U.S. Open 2022: 5 things to watch for early during Sunday's final round
A volunteer follows the play on the 12th hole during the third round at the 2022 U.S. Open.
BROOKLINE, Mass. — It’s a leaderboard ripe with intriguing storylines, on a golf course that keeps getting feistier with the major championship pressure getting dialed up to Sunday. If you’re not looking forward to the final round of the 122nd U.S. Open at The Country Club, we don’t know what will get you fired up.
But what exactly should you be looking forward to? Or more specifically looking for? We’ve identified five things to moinitor early on Sunday prior to the leaders teeing off so that you’re properly prepared for what is setting up to be a dramatic final 18 holes.
Players, officials and fans have been blessed with an extended stretch of dry weather outside of Boston, the last measurable precipitation coming on Monday. That’s allowed the USGA staff to boast a relatively firm and fast setup at The Country Club (they have been applying a decent amount of water at night to keep the course from getting too baked out). But overnight and in the morning the course got .3 inches of rain and Sunday’s forecast calls for a 20-percent chance of rain. If it comes, it's not expected to be enough to stop play (no thunder is in the forecast) but might be enough to take a little fire out of the course and give players the chance at some more birdie looks.
Yet that might be offset by Mother Nature's other whims. Beyond the raindrops, temperatures are expected to be even cooler than on Saturday, with the morning wave playing in mid-50s and the afternoon high reaching 66 degrees. There will be some breeziness, but nothing too substantial. Yet it might look more like they're playing a British Open than a U.S. Open.
A Justin Thomas charge
At last month’s PGA Championship Justin Thomas began the final round at Southern Hills seven shots off the pace, but clawed his way back into contention and an eventual playoff win. Well, guess who is seven strokes off the pace entering the final round at The County Club? JT, that’s who.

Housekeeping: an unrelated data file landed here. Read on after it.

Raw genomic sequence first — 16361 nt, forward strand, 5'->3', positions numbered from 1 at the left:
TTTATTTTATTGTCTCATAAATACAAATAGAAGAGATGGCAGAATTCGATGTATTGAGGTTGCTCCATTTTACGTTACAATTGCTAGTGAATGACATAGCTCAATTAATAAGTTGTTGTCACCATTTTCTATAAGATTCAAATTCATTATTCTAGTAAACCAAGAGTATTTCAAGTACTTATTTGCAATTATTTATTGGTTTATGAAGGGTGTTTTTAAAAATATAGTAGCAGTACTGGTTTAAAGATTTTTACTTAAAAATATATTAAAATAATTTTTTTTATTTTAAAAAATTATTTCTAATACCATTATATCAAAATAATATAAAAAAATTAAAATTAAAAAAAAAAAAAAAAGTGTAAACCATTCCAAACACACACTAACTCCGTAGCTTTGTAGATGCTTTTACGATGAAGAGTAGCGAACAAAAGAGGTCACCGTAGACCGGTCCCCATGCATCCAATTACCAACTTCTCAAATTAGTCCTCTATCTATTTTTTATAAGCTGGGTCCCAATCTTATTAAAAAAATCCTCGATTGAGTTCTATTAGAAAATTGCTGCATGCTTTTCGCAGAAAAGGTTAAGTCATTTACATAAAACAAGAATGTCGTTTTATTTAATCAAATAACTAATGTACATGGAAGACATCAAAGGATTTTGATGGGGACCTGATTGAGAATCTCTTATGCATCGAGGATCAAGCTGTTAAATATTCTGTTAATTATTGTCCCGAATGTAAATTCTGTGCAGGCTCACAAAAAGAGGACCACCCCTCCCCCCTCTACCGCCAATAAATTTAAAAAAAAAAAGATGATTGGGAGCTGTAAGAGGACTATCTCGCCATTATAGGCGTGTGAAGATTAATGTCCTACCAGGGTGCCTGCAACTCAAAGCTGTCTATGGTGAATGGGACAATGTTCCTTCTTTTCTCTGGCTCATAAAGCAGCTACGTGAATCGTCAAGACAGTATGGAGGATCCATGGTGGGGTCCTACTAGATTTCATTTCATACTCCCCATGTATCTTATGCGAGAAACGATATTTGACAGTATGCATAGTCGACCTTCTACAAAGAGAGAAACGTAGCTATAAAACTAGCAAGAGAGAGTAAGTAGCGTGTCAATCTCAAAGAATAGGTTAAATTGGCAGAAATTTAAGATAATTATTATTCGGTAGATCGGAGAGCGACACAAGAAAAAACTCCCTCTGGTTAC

Thomas tees off at 12:17 p.m. with Cameron Tringale, nearly 2½ hours before the final pairing of Will Zalatoris and Matt Fitzpatrick. He was frustrated to no end on Saturday by a tough break on a ruling from a drainage opening that let to a bogey on the fourth hole and could potentially serve as motivation on Sunday. If he can get off to a hot start and start a steady climb back into contention, Thomas is a name that can put a little fright into the crowded leaderboard.
Through the first three rounds of the U.S. Open, Nos. 1-4 have played more than a stroke harder than the rest of the course according to USGA stats. Players have made birdie or better on these holes 6.4 percent of the time. So if you notice anybody posting red numbers early, they’re getting an extra jump on the rest of the field. And if you notices a group in the early wave having early success, it's a trend that the leaders might want to pay attention to as they decide their strategies.
The 11th hole
USGA course setup chief John Bodenhamer teased the media on Wednesday ahead of the championship that the par-3 11th, returning to the championship layout for the first time since the 1913 U.S. Open won by Francis Ouimet, might play less than 100 yards one day this week. But that day never arrived as the USGA officials put the hole six steps on and five off the left but set the tees back to 119 yards.
The wee downhill hole was the ninth toughest on Saturday, thanks for a back hole location. You probably won’t see many players aim for the pin on Sunday. The 11th is supposed to be a breather between the brutal par-4 10th hole (the toughest hole on Saturday) and equally difficult par-4 12th hole (fifth toughest), but most pros will be happy to move on with their par.
Harry Vardon, Francis Ouimet, Ted Ray pose for a photo at the 1913 US Open. (Photo by PGA of America via Getty Images)
PGA of America
In the three previous U.S. Opens held at The Country Club (1913, 1963 and 1988), a winner could not be decided after a mere 72 holes, each requiring a playoff to crown a champion. Amateur Francis Ouimet played 36 more holes to beat Harry Vardon and Ted Ray; Julius Boros needed 18 to top Arnold Palmer and Jacky Cupit; and Curtis Strange beat Nick Faldo in an 18-hole playoff, too.
As if that history wasn’t foreboding enough, the U.S. Open hasn’t had a playoff since Tiger Woods beat Rocco Mediate in 2008, the longest stretch in U.S. Open history without an extended finish.
The good news if, indeed, things are knotted after 72 holes on Sunday: The USGA employees a two-hole aggregate playoff now rather than another full 18 holes. The golfers will play the first and the 18th on Sunday evening, low score wins the event. If there’s still a tie, then those remaining play the first and 18th in a sudden-death rotation until there’s ultimately a winner.